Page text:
If you use your 70 to 300 mm lens for portraits, you’ll find that you have to back away from your subject to get the full person, group of people, or surroundings in the frame.

This is because your lens has a narrow field of view. This can cause problems because other people or objects can get in your way or you may not be able to distance yourself enough when shooting in tight spaces.

The 70 to 300 mm zoom lens can be ideal for outdoor portrait photography when you’ll be switching frequently between portraits and distant subjects – for example, taking photos of your friends or family at a soccer game or wildlife park, then getting back to photographing the action.

Is the 70 to 300 mm Lens Good for Bird Watching?

The simple answer is, yes! When compared to your standard prime lens, a 300 mm lens will make you feel much closer to your feathered subjects.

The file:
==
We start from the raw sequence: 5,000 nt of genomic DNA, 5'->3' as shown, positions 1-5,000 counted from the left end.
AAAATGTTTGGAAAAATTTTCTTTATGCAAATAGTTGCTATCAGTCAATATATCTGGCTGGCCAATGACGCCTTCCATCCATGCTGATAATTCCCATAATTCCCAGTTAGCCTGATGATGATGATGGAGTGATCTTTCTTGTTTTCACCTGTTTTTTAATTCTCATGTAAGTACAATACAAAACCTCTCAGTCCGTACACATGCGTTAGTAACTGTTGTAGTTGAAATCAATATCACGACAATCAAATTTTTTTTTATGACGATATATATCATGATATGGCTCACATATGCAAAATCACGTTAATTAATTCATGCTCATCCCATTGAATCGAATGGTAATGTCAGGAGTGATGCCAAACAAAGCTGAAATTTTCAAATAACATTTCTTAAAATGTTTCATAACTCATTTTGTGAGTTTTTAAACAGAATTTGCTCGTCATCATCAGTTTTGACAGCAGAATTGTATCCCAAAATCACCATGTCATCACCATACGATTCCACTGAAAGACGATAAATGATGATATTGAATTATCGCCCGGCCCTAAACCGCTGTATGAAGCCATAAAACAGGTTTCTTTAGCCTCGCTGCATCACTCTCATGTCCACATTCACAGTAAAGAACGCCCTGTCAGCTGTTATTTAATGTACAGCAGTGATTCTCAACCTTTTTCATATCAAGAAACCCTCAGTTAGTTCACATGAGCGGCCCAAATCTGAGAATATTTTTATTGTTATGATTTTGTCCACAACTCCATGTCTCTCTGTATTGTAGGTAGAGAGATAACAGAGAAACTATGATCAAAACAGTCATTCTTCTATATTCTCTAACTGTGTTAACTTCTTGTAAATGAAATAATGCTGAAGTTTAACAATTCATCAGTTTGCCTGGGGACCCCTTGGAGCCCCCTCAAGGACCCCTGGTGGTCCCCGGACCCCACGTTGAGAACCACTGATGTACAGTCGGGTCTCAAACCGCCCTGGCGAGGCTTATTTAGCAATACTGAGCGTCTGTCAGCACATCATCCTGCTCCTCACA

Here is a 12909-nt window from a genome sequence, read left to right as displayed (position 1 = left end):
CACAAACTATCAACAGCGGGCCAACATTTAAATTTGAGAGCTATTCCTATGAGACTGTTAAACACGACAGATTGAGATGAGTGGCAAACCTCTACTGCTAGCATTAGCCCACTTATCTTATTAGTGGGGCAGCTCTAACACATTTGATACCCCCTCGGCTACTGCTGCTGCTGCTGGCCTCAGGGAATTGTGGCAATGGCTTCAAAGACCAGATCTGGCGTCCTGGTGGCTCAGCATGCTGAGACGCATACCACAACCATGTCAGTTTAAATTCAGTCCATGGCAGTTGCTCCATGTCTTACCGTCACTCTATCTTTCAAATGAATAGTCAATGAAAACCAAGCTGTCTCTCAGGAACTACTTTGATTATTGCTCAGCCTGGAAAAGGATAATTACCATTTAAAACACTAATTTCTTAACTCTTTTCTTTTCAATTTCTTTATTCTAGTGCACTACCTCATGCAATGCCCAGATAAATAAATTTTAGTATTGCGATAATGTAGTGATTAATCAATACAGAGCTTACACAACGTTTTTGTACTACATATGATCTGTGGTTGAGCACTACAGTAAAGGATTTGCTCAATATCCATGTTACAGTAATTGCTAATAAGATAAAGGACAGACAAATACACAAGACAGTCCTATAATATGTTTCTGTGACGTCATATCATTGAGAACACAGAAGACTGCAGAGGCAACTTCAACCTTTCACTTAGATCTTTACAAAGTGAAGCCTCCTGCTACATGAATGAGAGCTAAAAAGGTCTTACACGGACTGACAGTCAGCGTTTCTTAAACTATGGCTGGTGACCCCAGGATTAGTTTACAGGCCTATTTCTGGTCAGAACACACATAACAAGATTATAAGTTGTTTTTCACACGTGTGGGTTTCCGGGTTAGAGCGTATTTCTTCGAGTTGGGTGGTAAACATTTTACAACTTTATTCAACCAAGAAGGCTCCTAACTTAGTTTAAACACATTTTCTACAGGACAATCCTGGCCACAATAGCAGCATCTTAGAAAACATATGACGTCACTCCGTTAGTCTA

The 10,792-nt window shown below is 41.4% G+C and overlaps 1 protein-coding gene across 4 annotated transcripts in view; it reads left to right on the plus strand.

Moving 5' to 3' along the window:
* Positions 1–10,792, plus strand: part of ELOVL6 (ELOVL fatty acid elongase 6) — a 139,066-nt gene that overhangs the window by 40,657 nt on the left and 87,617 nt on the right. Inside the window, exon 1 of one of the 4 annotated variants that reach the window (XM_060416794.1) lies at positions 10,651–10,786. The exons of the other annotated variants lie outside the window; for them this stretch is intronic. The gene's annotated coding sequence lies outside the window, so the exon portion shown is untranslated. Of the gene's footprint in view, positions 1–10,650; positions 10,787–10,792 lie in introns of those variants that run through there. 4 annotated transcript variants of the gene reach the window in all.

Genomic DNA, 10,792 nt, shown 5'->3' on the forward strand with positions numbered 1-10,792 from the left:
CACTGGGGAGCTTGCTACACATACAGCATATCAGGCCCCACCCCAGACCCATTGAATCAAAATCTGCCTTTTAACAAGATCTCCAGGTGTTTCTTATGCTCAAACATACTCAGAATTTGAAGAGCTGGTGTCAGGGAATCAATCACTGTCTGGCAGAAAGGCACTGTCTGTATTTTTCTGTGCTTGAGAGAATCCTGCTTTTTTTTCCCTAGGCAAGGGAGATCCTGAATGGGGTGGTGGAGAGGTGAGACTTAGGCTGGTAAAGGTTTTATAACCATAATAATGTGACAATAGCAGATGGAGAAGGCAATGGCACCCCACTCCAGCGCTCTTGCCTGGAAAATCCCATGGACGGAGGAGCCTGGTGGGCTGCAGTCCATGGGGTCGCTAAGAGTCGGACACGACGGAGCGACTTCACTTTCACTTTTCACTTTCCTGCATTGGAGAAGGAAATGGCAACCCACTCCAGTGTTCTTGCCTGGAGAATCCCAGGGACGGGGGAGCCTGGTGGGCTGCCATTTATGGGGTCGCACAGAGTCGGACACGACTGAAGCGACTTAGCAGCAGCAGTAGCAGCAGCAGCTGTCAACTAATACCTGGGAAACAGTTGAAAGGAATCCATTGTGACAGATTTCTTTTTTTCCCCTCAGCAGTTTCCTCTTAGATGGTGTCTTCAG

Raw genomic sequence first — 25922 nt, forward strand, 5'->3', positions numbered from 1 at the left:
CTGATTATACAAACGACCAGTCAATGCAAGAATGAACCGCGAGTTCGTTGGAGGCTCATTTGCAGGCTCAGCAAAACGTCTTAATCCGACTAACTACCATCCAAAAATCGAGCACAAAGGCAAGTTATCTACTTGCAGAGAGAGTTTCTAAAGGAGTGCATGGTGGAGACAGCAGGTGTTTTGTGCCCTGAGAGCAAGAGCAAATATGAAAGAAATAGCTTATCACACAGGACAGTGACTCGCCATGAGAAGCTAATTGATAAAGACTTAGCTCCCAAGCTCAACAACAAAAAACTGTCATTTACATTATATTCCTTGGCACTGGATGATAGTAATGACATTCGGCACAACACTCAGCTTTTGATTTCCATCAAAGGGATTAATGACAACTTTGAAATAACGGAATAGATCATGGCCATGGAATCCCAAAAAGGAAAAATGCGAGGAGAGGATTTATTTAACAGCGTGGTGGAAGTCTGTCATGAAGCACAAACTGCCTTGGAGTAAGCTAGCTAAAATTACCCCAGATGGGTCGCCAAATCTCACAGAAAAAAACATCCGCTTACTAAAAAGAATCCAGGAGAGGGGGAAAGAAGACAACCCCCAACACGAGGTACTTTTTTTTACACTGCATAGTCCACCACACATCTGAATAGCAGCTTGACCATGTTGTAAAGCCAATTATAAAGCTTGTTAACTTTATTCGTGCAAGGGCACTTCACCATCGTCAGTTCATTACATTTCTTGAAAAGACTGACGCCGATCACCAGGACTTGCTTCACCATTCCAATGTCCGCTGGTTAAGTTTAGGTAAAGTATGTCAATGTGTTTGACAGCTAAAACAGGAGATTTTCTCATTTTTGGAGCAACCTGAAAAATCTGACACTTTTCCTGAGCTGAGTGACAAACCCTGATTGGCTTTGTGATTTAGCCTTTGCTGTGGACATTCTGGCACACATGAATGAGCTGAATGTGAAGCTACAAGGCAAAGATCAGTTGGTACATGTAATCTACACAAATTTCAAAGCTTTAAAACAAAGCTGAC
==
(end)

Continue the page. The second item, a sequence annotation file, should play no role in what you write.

However, to get really close-up shots, where a small perched songbird fills the whole frame, you’ll either need to hike close to your subject (within 100 meters or so) or opt for a 400 to 600 mm telephoto lens.

How Much Zoom Does a 70 to 300 mm Lens Have?

A focal length of 300 mm is roughly equivalent to a zoom of 8.5 times.

How Do I Know Which 70 to 300 mm Lens Will Fit My Camera?

Each camera manufacturer – and even different camera models made by the same manufacturer – uses a different system of connecting the lens to the camera.

Before purchasing a lens, you should confirm that the brand and model of the lens is compatible with the camera you own. The seller may provide this information, or you may look it up on the manufacturer’s website.

Adapters are also available that allow lenses to connect to and communicate with different cameras.

Final Thoughts

The 70 to 300 mm zoom lens is a great option for travelers and most hobby photographers due to its versatility. The focal range of these lenses means that you can take a lot of different types of photos with a single lens, lessening the weight you carry and the impact on your wallet.

Seventy to three hundred millimeter lenses (70 to 300 mm) are also a good entry-level lens for experimenting with telephoto or wildlife photography, as they are much cheaper than telephoto “long lenses” with focal lengths of more than 300 mm.